The Awakening of my Eyes - My Family Travels

Samuel Johnsons once said, “All travel has its advantages. If the passenger visits better countries, he may learn to improve his own. And if fortune carries him to worse, he may learn to enjoy it.” As a young, non-experienced traveler this saying didn’t mean anything to me. I didn’t understand the complexity or the truth behind it. It just appeared to be like another famous quote that no one seems to fully grasp or care about. I know that I didn’t until this summer. A summer I will never forget but sometimes don’t want to remember.

In the month of July, I went to the beautiful country of Argentina, a third-world country in South America. This country used to be my home and haven when I was little, so I stayed with my family when I visited. My parents always talked about the tranquility and the resplendence of it; I imagined it was like a palace in the princess books my mom used to read to me, but my dreams were soon shuttered. As I walked out of the airport I could see the beauty surrounding me, but not the placidity. People looked heart-broken and lost in desperation. People lived in the streets with no one to care for them, no one to be there for them or support them. Buildings were destroyed and roads incorrectly built.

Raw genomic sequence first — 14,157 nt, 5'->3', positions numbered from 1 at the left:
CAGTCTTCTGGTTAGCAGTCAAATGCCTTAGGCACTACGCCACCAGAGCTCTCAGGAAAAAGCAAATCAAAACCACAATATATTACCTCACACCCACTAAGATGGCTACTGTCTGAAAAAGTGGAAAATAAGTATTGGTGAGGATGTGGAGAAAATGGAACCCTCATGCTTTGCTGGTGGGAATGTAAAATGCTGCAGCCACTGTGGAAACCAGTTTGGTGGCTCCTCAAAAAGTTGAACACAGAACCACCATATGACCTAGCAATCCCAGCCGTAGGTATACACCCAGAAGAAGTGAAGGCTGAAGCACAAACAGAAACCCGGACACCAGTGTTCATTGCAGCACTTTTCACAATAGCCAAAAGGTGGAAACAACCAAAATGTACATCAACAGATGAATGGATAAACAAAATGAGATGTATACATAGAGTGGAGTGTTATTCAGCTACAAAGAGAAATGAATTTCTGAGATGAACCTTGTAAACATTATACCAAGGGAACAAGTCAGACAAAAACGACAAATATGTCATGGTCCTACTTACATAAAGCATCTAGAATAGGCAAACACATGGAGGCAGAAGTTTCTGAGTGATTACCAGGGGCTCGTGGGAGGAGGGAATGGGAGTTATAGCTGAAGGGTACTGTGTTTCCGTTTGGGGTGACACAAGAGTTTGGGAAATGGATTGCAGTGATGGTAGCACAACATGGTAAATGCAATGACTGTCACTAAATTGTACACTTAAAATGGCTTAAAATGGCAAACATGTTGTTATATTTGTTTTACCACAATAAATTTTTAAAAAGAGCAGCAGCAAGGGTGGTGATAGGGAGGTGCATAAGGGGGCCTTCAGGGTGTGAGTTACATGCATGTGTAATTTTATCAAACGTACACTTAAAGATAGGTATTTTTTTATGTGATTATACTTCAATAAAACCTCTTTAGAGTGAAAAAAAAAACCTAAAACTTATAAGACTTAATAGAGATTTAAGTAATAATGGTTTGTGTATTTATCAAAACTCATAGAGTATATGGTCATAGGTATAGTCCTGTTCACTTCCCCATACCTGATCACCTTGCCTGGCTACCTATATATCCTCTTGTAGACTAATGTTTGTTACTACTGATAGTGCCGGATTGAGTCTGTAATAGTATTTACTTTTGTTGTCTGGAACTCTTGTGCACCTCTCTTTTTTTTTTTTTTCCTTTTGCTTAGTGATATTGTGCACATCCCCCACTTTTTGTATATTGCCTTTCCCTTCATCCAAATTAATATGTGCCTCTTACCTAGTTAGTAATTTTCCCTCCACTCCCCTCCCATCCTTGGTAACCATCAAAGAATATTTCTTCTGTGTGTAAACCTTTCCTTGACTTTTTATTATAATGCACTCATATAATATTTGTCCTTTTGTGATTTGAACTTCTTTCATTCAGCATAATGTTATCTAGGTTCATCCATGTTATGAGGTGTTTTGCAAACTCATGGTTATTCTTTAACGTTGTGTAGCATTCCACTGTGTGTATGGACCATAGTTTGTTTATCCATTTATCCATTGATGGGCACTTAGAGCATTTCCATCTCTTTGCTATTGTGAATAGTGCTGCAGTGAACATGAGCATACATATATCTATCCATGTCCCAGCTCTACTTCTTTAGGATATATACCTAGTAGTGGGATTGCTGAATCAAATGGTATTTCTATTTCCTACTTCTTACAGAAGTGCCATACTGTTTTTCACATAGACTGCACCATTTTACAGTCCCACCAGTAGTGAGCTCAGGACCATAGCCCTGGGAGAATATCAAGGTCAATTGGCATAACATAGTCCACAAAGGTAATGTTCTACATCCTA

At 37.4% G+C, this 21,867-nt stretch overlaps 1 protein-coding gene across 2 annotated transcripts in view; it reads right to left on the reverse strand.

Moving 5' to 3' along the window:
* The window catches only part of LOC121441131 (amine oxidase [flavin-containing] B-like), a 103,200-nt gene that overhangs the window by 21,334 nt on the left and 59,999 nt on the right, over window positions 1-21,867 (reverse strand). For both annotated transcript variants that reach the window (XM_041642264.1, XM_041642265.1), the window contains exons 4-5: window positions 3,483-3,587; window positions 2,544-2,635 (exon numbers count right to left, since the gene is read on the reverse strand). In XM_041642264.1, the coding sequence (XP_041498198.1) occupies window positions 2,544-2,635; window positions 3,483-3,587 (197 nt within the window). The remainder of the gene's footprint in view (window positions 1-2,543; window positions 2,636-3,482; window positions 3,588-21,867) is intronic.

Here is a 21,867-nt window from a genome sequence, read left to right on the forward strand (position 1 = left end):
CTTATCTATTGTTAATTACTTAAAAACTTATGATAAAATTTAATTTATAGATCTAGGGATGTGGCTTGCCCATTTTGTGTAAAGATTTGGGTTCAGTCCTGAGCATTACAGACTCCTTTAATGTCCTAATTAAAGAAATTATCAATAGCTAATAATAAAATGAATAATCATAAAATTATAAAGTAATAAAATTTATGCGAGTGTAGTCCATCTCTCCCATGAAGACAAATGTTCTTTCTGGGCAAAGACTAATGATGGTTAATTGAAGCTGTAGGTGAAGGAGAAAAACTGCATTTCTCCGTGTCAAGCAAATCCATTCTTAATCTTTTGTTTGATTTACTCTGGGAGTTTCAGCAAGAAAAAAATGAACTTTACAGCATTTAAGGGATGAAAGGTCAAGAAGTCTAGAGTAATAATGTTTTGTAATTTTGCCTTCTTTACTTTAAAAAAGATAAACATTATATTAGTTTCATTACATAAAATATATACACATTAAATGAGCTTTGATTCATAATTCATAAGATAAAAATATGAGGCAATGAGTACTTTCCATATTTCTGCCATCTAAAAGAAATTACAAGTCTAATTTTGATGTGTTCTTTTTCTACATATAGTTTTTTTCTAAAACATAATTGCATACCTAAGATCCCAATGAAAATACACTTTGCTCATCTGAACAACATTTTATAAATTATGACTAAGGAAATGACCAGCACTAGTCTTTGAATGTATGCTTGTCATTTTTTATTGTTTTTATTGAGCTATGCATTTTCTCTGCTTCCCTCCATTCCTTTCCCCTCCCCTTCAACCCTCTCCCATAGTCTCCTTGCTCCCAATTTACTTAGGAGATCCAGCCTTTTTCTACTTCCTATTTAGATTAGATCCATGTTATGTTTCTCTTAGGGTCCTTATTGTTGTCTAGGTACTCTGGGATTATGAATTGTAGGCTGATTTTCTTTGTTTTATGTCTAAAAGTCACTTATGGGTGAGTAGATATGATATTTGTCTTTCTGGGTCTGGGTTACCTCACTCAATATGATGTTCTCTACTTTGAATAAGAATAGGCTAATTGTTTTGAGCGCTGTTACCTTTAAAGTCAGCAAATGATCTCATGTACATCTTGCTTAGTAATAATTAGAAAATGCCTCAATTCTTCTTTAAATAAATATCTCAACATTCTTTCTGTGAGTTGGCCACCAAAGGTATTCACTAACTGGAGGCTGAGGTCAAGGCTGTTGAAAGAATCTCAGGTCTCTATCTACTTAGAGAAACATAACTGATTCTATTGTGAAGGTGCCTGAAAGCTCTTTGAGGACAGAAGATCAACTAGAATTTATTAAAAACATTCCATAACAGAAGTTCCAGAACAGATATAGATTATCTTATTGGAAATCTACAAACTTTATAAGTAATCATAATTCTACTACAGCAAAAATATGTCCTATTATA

Coming from the bubble I live in, it was a shock. I knew this was going on in the world but I guess I was too young or too ignorant to accept it. Seeing it with my own green eyes changed who I am. Most people go on a vacation to escape the hassles of life, but I went on vacation and found myself with more problems that I usually face. Everything over there is more complicated, you can’t walk around by yourself at night, you have to be alert to people around you, you have to watch your back twenty-four seven and even after all that you still have a pretty big chance of getting robbed. I wasn’t used to living in these conditions but I learned.

The most shocking part of my vacation was when I realized that under all that turmoil and disaster, the beauty of my home country and its capital, Buenos Aires, still exists. The atmosphere is different, the people are different, the culture, the food, pretty much everything. People are more attentive to you and are willing to help you even when they can’t help themselves. Everyone sticks together to make the country a better place. Coming from there, I felt proud. Yes, the country is mostly poor and sometimes dangerous but people are there for each other. I may live in one of the safest towns in Florida but I learned that even though there is safety doesn’t mean there is happiness. I grew from this experience as a person and as a citizen. I know understand what Samuel Johnson meant. I went to a country that is worse than the United States economically and safety wise but I also went to a country were happiness isn’t overrated. Happiness comes from the soul, from having nothing and expecting nothing. I can better my country, my new home, the United States by reflecting on my homeland. First came the change within myself and then comes the change I want to see in the world.

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